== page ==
The injury claimant was seriously injured in a motor vehicle accident when a tractor-trailer struck and crushed her Volvo inside the Massey Tunnel near Delta, B.C.  She suffered extensive injuries including a severe brain injury(O’Connell v. Yung,2012 BCCA 57). The trial judge awarded more than $2.9 million in this personal injury case and ICBC, as the insurer for the defendant, appealled  the decision.
In reducing the award by $350,000 the Court of Appeal applied an arbitrary 20% discount of the future losses resulting from the car accident injury stating,

[68]         In my opinion, the trial judge erred in principle in applying Kroeker and concluding that future care costs are payable whether or not they may be incurred in the future. As the authorities I have referred to above make plain, the assessment of future care costs entails a consideration of the losses that may reasonably be expected to be required. The legal principle enunciated in Kroeker and considered in McTavish clearly does not translate to future care costs…

[67]         As noted by Madam Justice Huddart in McTavish, at para. 16, the case was concerned with the development of principled restraints on claims for loss of housekeeping capacity. One of the principles approved in Kroeker came from Fobel v. Dean(1991), 83 D.L.R. (4th) 385 at 407, [1991] 6 W.W.R. 408 (Sask.C.A.), in which it was said that it is not necessary for a plaintiff to prove that someone will be employed to do the work in the future to be entitled to an award for loss of housekeeping capacity. As I understand the principle, it is the loss of a capacity – an asset – that is compensated. Accordingly, because the award reflects the loss of a personal capacity, it is not dependent upon whether replacement housekeeping costs are actually incurred. Damages for the cost of future care serve a different purpose from awards for loss of housekeeping capacity. Unlike loss of housekeeping capacity awards, damages for the cost of future care are directly related to the expenses that may reasonably be expected to be required (Krangle at para. 22). Determining the amount of a reasonable cost of future care award entails a unique set of considerations, as Professor Cooper-Stephenson explains at 416:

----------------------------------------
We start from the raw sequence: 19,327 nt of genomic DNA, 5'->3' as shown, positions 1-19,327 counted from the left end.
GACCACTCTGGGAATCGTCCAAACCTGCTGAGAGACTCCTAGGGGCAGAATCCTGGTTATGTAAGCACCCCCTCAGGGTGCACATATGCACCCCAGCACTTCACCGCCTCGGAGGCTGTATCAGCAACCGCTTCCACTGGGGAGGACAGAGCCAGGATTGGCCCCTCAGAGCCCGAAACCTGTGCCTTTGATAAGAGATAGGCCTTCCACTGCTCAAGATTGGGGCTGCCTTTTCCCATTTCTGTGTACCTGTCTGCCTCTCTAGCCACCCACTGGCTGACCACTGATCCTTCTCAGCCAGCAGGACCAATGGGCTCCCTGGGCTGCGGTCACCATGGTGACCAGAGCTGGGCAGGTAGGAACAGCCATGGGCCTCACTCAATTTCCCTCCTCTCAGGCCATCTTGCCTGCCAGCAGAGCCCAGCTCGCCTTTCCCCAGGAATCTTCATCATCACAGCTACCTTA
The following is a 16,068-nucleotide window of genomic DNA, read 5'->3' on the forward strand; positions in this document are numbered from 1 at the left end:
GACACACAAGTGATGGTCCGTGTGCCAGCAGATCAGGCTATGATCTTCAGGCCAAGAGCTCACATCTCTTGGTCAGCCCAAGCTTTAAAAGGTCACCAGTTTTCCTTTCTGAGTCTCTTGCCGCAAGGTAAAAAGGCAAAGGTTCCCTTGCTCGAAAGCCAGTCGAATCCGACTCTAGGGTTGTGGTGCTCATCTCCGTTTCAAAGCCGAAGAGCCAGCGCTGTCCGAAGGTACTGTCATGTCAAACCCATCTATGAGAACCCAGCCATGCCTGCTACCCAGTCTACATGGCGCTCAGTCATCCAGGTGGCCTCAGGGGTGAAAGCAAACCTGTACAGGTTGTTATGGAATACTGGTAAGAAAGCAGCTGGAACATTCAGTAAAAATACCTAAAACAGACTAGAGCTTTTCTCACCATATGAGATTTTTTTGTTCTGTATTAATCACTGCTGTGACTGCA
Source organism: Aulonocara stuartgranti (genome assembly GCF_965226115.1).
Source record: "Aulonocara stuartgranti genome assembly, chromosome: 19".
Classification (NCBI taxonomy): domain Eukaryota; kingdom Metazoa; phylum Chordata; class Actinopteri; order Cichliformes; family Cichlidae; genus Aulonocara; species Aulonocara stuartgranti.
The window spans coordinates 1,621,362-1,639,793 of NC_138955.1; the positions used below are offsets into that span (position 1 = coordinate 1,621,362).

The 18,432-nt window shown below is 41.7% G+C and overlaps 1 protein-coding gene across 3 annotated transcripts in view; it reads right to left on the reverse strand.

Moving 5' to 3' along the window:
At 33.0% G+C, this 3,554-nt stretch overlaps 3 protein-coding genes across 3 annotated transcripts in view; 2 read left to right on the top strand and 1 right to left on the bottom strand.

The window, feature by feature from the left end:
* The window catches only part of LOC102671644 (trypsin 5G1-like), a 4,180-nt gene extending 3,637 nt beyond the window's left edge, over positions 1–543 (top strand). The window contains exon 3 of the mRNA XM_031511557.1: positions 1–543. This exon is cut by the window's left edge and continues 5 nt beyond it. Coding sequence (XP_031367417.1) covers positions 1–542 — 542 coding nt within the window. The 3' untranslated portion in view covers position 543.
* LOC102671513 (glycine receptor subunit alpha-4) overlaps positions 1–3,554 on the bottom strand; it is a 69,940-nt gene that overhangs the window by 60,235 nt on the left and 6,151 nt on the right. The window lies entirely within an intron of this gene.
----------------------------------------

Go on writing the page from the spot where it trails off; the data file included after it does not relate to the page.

It is clear that both the need and the opportunity for the expenditure of moneys is relevant to the assessment. Therefore, if the plaintiff’s medical condition may require care of a less expensive nature—such as institutional care—then the award for future cost of care should reflect that possibility. Equally, it would seem, if the evidence is not conclusive that more expensive care will be available, or that the plaintiff will find such care to be physically and emotionally satisfactory, then the award should reflect those possibilities; the reduced award will then reflect the best estimate of what will be reasonably necessary to provide optimum care. In this sense, the court is bound to look to the actual spending potential of the plaintiff.


Posted by personal injury lawyer Mr. Renn A. Holness,  B.A. LL.B.

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